I’ve never been to Puerto Rico, but from what I’ve read and heard, Roberto Clemente is still an incredibly beloved figure there. Can you kind of describe what the feelings for him are like even today in the country?

I haven’t been to Puerto Rico in a long time, but as a child, you always heard about him. The island is mostly Catholic and strongly religious, and Clemente carried his way atuned to what’s considered Catholic values. This resonates with the population and dying the way he did elevated him to a martyr status. After his death, through the decades, Clemente the baseball player became secondary to his character.

Every year there was also a tele-marathon, to raise money to build a sports city, one of Clemente’s dreams. So you always heard about him. Once Roberto died people focused more on his personality than as a player. That’s my view.

When did you first start to think that Clemente’s life was something that could be translated into a graphic novel?

I was interested in doing a biography and I had various subjects for consideration. Clemente was the most appealing of all the persons I had in mind, and also I felt I was in an unique position to tell his story in a Graphic Novel.

Can you kind of describe the process of writing the novel? Where did you go for your research materials, and how did you translate that into something that worked as a graphic novel?

Anything can be a Graphic Novel. Once I chose Clemente as the subject, I read all biographies written about him, videos, old mags articles, and countless hours on the internet. Researching baseball reference and other things beyond baseball too. Since this is a biography, the story has all been written. The only thing that differs is in the way the story is told and the context of the story, which I dig and of course, the visual aspect. Clemente’s story is not rare, “poor boy grows up to play in the major leagues”. A lot of Latinos in the Majors have similar stories. What made Clemente was his persona at that time in history. That’s the context. Baseball too was part of his persona, that’s something he would have done if he had chose to do something else for a living other than baseball.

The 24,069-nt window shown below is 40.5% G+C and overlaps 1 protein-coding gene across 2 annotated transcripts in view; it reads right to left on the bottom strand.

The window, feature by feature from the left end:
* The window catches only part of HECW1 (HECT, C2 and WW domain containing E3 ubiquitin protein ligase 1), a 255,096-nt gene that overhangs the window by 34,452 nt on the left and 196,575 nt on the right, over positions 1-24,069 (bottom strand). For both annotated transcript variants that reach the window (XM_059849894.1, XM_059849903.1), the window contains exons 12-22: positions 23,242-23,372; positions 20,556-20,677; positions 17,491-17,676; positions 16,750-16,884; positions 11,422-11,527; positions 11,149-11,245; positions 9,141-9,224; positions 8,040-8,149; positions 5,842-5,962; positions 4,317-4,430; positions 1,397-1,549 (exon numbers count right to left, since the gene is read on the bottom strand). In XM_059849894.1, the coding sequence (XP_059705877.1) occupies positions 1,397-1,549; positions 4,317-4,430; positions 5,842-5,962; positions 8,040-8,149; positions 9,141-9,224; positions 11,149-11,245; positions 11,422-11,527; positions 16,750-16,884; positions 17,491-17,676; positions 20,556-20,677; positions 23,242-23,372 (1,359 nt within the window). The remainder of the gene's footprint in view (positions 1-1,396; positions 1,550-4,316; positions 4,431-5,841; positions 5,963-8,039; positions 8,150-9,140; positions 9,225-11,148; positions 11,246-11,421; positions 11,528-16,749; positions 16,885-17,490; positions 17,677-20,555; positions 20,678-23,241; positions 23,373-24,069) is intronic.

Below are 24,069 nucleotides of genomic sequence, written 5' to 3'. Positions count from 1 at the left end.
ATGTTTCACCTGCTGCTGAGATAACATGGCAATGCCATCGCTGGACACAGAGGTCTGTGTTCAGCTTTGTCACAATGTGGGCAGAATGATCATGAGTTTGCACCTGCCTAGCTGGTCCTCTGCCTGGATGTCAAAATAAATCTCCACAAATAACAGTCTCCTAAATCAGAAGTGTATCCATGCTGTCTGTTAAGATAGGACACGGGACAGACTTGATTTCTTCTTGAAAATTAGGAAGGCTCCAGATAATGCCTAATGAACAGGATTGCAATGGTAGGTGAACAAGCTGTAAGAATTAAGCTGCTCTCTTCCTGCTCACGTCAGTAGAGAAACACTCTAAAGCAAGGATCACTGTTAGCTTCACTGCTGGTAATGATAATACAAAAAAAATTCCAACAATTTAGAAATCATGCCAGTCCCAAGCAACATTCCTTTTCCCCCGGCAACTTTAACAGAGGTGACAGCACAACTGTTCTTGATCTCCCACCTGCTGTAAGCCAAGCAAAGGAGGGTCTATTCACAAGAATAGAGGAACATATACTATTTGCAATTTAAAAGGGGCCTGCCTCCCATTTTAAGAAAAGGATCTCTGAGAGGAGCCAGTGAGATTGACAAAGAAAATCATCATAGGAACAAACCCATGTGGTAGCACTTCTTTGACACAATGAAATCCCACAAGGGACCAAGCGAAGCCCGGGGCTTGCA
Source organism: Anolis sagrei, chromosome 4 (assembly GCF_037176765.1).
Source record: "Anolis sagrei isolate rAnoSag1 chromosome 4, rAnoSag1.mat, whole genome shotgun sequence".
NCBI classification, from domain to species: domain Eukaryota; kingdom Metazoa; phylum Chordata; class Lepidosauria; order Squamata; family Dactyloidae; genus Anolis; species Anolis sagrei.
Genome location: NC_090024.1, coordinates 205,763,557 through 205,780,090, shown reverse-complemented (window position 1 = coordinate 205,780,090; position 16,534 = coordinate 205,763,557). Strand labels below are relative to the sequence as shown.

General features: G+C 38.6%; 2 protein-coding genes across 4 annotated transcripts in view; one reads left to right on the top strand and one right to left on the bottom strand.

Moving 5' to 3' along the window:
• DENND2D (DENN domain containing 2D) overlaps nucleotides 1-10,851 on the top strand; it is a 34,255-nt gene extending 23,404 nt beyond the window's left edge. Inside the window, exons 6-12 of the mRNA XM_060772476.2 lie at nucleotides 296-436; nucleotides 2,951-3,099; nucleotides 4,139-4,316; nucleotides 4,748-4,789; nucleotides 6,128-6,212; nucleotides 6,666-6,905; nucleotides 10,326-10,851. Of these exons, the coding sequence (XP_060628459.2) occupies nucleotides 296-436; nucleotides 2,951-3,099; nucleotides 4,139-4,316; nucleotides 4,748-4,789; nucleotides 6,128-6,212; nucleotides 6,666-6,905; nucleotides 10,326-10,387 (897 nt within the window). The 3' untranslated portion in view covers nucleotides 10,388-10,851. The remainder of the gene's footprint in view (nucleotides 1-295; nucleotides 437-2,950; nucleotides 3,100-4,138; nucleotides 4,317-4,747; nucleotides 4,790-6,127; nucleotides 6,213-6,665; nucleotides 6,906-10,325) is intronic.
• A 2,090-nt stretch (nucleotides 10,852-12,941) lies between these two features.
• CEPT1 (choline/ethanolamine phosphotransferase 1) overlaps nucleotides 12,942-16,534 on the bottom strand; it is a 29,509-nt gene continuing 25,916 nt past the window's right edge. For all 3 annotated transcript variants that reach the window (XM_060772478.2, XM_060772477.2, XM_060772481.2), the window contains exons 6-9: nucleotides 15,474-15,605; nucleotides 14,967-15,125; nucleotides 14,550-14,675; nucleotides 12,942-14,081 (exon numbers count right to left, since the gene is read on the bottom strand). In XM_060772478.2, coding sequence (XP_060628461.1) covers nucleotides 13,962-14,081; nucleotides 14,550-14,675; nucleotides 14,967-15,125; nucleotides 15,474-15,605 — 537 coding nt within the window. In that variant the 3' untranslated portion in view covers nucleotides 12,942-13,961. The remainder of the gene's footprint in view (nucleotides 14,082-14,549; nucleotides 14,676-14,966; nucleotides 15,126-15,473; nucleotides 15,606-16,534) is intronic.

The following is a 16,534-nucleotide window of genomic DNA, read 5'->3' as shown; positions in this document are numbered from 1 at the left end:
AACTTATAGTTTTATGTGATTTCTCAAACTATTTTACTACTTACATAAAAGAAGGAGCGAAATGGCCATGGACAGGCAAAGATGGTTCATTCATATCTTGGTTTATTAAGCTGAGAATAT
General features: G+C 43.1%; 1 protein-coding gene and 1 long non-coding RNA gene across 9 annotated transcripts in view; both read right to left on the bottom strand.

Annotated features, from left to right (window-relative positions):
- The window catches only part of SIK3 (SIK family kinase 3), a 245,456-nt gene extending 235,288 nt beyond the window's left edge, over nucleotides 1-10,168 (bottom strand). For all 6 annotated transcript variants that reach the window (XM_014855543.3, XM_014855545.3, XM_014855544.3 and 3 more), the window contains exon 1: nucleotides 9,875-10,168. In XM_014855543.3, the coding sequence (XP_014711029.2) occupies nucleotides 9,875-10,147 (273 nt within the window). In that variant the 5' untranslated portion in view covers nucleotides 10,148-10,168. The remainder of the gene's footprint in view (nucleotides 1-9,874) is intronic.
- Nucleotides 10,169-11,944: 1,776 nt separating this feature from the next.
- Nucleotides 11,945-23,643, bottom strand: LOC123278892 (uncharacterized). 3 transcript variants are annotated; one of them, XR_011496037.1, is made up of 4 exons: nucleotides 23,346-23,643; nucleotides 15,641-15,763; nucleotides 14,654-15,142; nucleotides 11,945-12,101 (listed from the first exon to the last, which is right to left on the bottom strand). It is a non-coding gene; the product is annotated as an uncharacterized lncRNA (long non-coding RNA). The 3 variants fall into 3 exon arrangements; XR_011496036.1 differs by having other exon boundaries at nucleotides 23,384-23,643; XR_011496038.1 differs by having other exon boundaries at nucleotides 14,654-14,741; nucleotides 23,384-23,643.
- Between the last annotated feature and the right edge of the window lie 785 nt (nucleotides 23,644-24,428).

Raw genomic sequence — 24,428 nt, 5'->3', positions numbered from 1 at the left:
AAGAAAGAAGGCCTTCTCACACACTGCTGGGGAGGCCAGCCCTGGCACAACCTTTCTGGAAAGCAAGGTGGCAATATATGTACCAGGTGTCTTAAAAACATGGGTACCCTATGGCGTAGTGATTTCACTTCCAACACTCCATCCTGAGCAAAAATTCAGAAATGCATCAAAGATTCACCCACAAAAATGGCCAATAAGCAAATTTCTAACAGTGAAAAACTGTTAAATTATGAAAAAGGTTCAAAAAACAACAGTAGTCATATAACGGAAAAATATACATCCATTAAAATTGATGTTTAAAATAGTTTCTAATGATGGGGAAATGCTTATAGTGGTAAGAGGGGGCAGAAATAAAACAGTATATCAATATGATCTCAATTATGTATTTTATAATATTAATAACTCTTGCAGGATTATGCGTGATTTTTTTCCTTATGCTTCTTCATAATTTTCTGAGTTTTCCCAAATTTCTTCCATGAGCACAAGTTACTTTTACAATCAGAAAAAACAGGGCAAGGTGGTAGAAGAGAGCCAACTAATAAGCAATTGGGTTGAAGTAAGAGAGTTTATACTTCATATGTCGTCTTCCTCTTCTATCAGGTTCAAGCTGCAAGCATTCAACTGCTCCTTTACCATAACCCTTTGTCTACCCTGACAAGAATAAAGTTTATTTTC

What’s your favorite anecdote from the whole creative process with the book?

Going through thousands of baseball pictures and seeing the changes through the decades, from logos, to the length and tightness of uniforms, uh, body shapes… old parks, cars, Also learning about all the legends that played in the island was exciting– players like Mays and Satchel Paige…

One of the great things about baseball is that it’s history and tradition really lend themselves to the creative process. Are there any books, or movies, or pieces of art about the game that you really like?

Well, there’s that “Baseball Bugs” cartoon.

What do you hope people take away from your novel?

“21” is the classic underdog story, a little different from the usual biography or Graphic Novel. Exploring Clemente’s character, as well as the physics and spirit behind baseball and its historical significance in a graphic novel frame was very satisfactory. I hope readers feel this way too.

21 is schedule for October 2008, available in major bookstores, and comics shop. Or you can pre-order it cheap through Amazon.

Are you a baseball fan these days? Ever made it to a game in Pittsburgh to see the Clemente statue?

No, but I’m planning to. I watch the play-offs and the World Series from time to time. Depends which teams. Living in Chicago for the past decade, you have to understand ever since the Sox won the Series in 2005, things have not been going well with Chicago teams. And don’t get me started with the Cubs. You get too involved with these things, the wrong team wins, next thing you know, you are too depressed to draw. And after the Bears Super Bowl debacle…haven’t recuperated yet.

I do have some issues with the institution of organized baseball, professional sports in general. Too many things turn me off. So I don’t enjoy watching baseball as much as I liked playing it as a child.